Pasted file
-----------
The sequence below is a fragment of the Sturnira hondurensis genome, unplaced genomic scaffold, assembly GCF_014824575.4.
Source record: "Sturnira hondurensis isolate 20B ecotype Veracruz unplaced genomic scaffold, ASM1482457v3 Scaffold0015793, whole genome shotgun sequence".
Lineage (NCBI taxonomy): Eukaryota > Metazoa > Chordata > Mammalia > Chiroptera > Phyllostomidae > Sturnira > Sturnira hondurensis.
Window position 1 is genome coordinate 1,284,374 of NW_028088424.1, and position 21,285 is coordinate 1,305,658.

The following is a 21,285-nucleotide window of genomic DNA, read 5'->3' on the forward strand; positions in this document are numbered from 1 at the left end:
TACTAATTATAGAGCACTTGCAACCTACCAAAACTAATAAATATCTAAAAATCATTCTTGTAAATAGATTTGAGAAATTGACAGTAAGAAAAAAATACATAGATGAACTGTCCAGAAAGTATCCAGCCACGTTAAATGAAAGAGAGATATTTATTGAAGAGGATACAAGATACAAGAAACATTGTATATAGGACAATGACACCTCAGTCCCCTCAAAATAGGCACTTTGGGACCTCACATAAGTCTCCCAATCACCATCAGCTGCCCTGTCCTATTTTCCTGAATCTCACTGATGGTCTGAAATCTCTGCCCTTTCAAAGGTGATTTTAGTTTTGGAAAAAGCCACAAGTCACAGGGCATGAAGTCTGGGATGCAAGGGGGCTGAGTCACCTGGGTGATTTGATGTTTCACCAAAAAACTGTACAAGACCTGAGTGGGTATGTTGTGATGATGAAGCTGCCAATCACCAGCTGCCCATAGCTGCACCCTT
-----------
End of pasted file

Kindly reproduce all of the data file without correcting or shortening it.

The sequence below is a fragment of the Sturnira hondurensis genome, unplaced genomic scaffold, assembly GCF_014824575.4.
Source record: "Sturnira hondurensis isolate 20B ecotype Veracruz unplaced genomic scaffold, ASM1482457v3 Scaffold0015793, whole genome shotgun sequence".
Lineage (NCBI taxonomy): Eukaryota > Metazoa > Chordata > Mammalia > Chiroptera > Phyllostomidae > Sturnira > Sturnira hondurensis.
Window position 1 is genome coordinate 1,284,374 of NW_028088424.1, and position 21,285 is coordinate 1,305,658.

The following is a 21,285-nucleotide window of genomic DNA, read 5'->3' on the forward strand; positions in this document are numbered from 1 at the left end:
TACTAATTATAGAGCACTTGCAACCTACCAAAACTAATAAATATCTAAAAATCATTCTTGTAAATAGATTTGAGAAATTGACAGTAAGAAAAAAATACATAGATGAACTGTCCAGAAAGTATCCAGCCACGTTAAATGAAAGAGAGATATTTATTGAAGAGGATACAAGATACAAGAAACATTGTATATAGGACAATGACACCTCAGTCCCCTCAAAATAGGCACTTTGGGACCTCACATAAGTCTCCCAATCACCATCAGCTGCCCTGTCCTATTTTCCTGAATCTCACTGATGGTCTGAAATCTCTGCCCTTTCAAAGGTGATTTTAGTTTTGGAAAAAGCCACAAGTCACAGGGCATGAAGTCTGGGATGCAAGGGGGCTGAGTCACCTGGGTGATTTGATGTTTCACCAAAAAACTGTACAAGACCTGAGTGGGTATGTTGTGATGATGAAGCTGCCAATCACCAGCTGCCCATAGCTGCACCCTT